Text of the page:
Team Working from Home – A Hybrid Model

Working from home is a really relevant topic right now and I have some opinions on this based on the last ten years of trying various ways of running a modern engineering team. I believe that having the ability to work from home and work in person with your team is the best mix in many situations, and I’ll explain why a hybrid model works so well in this blog. 

As I’ve said in previous blogs, at Cake we would try different things and sometimes they’d fail and sometimes they’d succeed. We’d always fine-tune and improve them and for us, the hybrid model of working is a result of trying things that didn’t quite work how we wanted them to, trying other things that worked well and then putting all of this experience together in a proper strategy. This hybrid model of working from home and in the office became part of the way we worked as an organisation and, on the whole, I think it worked well. 

Of course, there are some people who evangelise working from home and want to work that way all the time. For some people that works, but I don’t think that’s necessarily true for the majority of us. Although there are absolutely benefits to working from home, there are also benefits to working as part of a team, face-to-face. As humans, we thrive on interaction and we do things better when we’re working with people. I’ll explain how we came to develop our hybrid working model at Cake and what benefits that brought. 

In the early years at Cake, we hired purely remote workers for very good reasons. They were really good people who, for whatever reason, couldn’t work from the office. Some of them didn’t live in Manchester where we were based, or they moved away and we didn’t want to lose them, or for them to lose the opportunity of working for us. 

We probably hired four or five people over a period when we started to think about having remote workers as well as a team in Manchester, but the reality is that none of the remote workers we hired worked with us for as long as the vast majority of people who worked out of the office. 

Relationship building is key

When we looked at it, there were various reasons why retention among remote workers wasn’t as high as it was among our office-based team, and I’ll just say at this point that our retention rate was incredible.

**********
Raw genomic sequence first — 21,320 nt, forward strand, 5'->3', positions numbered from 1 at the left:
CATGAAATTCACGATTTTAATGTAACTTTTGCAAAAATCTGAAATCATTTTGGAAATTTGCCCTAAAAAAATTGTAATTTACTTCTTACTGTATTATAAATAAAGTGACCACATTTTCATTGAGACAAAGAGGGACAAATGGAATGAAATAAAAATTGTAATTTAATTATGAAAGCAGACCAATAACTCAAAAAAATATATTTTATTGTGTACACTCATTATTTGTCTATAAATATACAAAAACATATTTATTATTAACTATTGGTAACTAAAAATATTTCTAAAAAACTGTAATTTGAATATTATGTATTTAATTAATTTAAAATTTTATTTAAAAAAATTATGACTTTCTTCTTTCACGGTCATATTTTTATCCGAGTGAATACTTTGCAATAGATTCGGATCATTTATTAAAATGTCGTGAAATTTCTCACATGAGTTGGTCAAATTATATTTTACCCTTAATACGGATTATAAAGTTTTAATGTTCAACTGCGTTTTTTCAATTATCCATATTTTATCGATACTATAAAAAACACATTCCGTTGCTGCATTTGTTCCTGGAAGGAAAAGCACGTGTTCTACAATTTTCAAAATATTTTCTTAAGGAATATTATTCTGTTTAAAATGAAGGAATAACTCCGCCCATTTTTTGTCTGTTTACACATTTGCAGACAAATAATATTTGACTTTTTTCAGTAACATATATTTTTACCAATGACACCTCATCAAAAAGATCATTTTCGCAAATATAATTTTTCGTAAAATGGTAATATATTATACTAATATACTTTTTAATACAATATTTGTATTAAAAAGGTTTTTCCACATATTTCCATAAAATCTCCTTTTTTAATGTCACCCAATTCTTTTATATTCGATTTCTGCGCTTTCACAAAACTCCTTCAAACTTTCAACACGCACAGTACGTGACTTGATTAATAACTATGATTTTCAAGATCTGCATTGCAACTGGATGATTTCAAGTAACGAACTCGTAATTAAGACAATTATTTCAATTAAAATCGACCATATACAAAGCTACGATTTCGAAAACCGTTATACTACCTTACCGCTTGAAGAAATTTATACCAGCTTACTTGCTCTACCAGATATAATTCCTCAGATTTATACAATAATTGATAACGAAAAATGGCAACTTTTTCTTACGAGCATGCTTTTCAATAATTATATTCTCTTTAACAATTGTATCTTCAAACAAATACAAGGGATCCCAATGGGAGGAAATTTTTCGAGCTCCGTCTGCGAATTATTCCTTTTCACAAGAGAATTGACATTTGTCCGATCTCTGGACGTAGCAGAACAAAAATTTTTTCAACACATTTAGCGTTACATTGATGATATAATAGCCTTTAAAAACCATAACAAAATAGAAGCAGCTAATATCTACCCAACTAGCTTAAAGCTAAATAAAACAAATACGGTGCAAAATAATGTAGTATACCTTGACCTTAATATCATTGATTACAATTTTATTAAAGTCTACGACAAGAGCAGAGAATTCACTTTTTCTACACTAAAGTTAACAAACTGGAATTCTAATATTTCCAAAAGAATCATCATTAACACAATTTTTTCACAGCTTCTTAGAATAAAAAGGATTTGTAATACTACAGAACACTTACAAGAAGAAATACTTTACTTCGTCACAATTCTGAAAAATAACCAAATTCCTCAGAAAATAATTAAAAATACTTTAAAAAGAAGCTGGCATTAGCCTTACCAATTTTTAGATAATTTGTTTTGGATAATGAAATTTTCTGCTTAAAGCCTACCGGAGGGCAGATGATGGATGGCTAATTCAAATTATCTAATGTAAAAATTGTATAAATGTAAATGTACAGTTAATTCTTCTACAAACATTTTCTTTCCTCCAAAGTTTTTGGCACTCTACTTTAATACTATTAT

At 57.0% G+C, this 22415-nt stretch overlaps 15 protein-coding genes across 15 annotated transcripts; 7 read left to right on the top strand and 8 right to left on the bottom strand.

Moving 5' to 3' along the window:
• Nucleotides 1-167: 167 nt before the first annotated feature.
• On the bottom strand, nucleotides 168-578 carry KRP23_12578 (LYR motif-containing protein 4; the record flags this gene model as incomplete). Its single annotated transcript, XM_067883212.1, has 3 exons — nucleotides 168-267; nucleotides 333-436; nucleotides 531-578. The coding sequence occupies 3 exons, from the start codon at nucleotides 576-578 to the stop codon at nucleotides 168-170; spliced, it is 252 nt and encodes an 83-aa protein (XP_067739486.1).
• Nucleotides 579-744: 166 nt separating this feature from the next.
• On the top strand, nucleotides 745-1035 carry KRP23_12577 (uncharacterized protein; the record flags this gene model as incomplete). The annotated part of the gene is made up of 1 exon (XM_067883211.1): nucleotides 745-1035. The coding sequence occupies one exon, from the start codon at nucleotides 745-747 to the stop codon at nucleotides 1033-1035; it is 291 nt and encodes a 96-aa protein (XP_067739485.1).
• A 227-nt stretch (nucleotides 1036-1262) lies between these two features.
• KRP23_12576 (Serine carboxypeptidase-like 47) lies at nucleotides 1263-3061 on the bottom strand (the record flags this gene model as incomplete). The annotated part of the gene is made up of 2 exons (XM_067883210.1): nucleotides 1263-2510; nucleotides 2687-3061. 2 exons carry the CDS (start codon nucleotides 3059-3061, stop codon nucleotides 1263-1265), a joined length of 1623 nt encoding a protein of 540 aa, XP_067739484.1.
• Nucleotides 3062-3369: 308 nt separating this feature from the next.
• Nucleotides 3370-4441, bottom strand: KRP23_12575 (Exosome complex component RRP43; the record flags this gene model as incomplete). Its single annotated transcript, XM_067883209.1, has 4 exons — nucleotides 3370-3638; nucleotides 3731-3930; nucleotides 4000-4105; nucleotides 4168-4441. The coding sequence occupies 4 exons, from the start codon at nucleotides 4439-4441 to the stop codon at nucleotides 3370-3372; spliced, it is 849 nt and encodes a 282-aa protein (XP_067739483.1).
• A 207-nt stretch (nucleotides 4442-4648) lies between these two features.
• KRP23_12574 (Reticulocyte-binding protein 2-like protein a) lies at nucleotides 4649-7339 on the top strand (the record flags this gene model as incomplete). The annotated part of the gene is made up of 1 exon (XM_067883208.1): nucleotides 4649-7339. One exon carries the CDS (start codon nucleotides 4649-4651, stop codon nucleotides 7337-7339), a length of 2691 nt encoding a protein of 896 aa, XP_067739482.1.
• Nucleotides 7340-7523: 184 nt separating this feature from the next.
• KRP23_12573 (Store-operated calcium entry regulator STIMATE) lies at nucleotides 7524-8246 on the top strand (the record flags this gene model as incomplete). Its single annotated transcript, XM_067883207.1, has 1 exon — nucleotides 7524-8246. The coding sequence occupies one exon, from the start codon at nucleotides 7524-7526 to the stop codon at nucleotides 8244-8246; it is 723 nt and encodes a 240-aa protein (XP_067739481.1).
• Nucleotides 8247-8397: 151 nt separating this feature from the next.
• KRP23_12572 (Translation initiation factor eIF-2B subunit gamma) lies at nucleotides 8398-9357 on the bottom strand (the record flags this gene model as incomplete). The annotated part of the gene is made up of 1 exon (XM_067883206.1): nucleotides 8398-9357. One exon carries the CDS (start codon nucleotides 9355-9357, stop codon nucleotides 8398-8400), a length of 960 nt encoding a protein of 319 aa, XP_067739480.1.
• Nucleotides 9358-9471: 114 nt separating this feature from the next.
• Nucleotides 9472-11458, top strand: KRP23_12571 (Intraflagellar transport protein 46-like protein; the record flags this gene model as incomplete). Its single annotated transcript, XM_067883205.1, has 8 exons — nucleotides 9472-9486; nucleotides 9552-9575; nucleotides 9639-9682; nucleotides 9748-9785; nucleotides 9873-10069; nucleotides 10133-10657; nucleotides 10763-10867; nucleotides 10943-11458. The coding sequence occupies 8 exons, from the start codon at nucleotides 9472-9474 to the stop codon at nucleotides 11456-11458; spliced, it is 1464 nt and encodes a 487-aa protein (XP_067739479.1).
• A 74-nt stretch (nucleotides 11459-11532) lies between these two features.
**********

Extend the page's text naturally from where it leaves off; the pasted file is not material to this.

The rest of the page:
One of the main challenges with purely remote working is building relationships. It’s very difficult, no matter how hard you try, to build as solid a relationship or camaraderie with fellow team members when you’re purely remote. Even if you have occasional visits to the office where you start to build those relationships, then you go back to working remotely and you lose that very human, natural interaction that most of us thrive off. 

From a personal point of view, I believe that the team member misses out on certain things as well. Human interaction is one aspect, but I also think that when you’re purely remote you don’t learn as much. The best tool in the world is being able to turn around, tap somebody on the shoulder and ask them a question; or just grab a couple of people to take five minutes to look at a problem you just can’t solve and get their thoughts. It’s just harder to do those things when you have that barrier in front of you, albeit an ever decreasing barrier. When you’re not sitting next to somebody and you can’t see their body language or just be spontaneous, it makes things a bit more challenging and less natural than a tap on the shoulder and asking for five minutes of someone’s time.